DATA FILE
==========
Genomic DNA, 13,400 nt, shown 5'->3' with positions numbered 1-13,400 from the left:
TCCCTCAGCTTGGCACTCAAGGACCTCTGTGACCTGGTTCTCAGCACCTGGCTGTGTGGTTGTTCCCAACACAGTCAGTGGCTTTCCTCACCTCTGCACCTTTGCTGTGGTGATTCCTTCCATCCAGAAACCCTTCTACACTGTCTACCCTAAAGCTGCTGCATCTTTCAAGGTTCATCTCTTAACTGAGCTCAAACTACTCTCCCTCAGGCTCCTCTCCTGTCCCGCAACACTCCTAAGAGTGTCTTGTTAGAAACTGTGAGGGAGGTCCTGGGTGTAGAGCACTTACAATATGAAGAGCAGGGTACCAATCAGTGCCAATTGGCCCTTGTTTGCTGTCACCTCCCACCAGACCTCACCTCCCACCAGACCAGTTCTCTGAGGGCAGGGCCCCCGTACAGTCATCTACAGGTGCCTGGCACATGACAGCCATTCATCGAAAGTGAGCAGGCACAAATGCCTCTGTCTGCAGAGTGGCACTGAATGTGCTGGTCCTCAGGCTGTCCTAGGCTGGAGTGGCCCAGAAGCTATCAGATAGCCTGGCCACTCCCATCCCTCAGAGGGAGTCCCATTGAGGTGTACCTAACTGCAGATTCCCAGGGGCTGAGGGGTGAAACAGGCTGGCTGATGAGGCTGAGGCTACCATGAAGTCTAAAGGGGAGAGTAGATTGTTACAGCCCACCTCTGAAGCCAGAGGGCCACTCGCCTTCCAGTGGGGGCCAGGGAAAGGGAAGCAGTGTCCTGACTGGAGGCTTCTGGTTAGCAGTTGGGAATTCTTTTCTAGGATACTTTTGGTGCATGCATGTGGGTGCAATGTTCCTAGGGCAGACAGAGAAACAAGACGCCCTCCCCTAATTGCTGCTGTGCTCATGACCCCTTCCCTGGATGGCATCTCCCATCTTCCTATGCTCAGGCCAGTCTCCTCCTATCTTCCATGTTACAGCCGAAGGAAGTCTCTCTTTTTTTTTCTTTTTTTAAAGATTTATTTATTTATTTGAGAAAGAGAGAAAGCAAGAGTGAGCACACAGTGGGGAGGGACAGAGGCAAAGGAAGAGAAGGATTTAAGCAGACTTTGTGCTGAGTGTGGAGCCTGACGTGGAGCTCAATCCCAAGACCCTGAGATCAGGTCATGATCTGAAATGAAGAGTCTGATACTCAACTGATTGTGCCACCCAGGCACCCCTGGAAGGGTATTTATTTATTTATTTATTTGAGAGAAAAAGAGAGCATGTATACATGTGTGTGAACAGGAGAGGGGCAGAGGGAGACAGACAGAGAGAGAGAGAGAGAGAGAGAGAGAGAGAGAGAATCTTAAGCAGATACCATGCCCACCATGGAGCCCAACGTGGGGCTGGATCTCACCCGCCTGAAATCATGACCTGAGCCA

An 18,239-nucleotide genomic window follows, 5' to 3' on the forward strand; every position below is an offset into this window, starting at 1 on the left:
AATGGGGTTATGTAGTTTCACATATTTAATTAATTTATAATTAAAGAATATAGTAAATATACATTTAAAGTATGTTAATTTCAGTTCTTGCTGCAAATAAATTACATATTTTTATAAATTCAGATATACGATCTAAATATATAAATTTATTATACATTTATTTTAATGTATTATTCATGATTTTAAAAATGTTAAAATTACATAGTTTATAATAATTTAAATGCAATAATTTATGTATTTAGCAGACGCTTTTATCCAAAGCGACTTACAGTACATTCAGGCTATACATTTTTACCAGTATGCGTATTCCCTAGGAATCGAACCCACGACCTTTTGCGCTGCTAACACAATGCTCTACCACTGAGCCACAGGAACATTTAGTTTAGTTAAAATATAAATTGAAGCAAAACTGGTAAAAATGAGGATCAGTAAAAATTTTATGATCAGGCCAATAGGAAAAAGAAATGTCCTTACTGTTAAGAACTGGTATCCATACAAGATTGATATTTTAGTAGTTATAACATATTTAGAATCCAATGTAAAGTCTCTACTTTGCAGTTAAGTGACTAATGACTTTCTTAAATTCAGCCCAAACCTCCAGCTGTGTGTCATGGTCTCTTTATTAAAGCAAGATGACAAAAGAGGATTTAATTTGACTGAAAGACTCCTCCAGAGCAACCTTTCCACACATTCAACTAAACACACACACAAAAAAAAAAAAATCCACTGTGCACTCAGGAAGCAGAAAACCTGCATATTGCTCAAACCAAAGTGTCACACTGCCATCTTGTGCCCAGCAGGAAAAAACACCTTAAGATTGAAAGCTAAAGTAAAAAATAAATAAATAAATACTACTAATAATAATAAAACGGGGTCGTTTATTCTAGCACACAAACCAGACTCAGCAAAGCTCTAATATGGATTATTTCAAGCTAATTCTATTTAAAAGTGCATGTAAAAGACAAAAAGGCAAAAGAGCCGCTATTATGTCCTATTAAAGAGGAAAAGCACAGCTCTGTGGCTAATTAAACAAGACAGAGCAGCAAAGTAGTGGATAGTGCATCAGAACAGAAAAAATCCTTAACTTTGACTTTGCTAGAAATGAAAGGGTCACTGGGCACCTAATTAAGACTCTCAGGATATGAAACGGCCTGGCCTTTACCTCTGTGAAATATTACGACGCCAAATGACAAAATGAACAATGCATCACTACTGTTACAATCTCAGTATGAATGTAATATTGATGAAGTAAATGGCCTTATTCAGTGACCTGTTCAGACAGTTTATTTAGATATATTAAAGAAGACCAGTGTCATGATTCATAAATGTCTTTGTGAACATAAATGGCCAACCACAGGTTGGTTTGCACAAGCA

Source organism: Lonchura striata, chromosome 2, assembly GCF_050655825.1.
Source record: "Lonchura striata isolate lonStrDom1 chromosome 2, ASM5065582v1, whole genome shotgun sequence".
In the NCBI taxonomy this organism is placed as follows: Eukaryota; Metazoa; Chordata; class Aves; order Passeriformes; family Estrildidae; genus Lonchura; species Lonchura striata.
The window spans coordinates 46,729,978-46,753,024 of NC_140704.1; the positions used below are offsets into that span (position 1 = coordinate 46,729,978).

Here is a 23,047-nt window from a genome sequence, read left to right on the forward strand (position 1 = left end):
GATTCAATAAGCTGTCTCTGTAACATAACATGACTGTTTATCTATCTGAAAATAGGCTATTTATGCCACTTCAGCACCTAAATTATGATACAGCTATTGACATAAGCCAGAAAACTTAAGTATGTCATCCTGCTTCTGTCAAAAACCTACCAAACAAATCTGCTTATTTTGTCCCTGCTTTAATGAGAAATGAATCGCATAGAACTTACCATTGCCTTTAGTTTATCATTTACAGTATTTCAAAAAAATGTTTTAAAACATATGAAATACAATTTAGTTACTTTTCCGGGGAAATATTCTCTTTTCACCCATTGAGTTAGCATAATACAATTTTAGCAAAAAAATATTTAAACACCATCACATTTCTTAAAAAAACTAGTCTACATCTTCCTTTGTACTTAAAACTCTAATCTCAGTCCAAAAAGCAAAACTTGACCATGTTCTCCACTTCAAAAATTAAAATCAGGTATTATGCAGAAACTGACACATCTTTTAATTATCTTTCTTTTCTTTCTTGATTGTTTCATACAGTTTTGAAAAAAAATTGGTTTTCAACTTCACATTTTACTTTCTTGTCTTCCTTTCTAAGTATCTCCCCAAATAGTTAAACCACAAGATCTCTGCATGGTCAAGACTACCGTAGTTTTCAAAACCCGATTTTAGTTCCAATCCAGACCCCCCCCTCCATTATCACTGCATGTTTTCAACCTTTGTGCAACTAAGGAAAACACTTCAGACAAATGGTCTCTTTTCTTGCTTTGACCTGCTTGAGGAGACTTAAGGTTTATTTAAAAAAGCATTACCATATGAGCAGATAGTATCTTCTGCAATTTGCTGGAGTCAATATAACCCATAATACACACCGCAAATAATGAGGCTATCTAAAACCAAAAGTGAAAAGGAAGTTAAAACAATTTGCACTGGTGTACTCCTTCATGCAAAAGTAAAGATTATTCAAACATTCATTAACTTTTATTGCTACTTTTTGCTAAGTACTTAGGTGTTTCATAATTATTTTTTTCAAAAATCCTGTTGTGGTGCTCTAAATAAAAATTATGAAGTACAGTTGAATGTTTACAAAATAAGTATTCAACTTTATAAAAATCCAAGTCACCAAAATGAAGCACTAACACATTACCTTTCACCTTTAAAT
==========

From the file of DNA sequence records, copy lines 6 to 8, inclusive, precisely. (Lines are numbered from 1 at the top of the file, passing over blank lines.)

Source record: "Lonchura striata isolate lonStrDom1 chromosome 2, ASM5065582v1, whole genome shotgun sequence".
In the NCBI taxonomy this organism is placed as follows: Eukaryota; Metazoa; Chordata; class Aves; order Passeriformes; family Estrildidae; genus Lonchura; species Lonchura striata.
The window spans coordinates 46,729,978-46,753,024 of NC_140704.1; the positions used below are offsets into that span (position 1 = coordinate 46,729,978).